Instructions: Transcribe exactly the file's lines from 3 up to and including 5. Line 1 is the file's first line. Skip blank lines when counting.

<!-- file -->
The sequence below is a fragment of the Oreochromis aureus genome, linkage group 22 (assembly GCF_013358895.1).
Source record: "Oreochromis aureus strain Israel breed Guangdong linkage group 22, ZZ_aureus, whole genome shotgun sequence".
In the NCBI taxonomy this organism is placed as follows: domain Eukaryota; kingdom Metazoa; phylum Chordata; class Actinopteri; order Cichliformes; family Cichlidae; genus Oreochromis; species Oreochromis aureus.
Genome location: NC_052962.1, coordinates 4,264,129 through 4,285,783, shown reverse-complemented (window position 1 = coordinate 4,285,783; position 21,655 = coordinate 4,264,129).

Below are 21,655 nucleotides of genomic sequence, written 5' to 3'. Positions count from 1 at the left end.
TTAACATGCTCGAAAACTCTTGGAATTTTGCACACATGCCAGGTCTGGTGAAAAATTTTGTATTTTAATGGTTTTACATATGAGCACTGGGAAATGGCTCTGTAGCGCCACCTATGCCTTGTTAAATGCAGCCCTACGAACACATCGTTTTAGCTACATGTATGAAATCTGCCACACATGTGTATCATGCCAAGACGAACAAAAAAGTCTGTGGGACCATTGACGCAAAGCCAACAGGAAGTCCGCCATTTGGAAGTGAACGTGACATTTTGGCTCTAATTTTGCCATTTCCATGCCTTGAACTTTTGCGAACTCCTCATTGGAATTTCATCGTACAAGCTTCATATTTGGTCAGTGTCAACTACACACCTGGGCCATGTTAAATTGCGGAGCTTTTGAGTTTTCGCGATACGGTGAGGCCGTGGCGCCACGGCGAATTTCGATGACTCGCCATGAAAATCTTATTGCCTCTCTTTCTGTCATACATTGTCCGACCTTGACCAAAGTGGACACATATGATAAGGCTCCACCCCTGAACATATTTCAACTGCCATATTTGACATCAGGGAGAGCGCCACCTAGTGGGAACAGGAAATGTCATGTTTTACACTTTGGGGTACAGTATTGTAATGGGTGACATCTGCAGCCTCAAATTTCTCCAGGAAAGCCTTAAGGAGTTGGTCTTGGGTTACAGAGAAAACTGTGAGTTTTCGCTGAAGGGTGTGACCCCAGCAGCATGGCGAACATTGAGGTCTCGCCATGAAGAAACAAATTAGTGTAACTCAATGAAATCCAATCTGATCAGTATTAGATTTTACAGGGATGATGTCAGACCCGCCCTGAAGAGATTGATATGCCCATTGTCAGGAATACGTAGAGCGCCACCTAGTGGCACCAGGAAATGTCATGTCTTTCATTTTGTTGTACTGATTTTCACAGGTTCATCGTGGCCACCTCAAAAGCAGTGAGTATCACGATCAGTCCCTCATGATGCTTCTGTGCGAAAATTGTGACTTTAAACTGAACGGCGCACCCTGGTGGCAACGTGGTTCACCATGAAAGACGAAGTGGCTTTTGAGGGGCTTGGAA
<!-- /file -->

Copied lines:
In the NCBI taxonomy this organism is placed as follows: domain Eukaryota; kingdom Metazoa; phylum Chordata; class Actinopteri; order Cichliformes; family Cichlidae; genus Oreochromis; species Oreochromis aureus.
Genome location: NC_052962.1, coordinates 4,264,129 through 4,285,783, shown reverse-complemented (window position 1 = coordinate 4,285,783; position 21,655 = coordinate 4,264,129).

Below are 21,655 nucleotides of genomic sequence, written 5' to 3'. Positions count from 1 at the left end.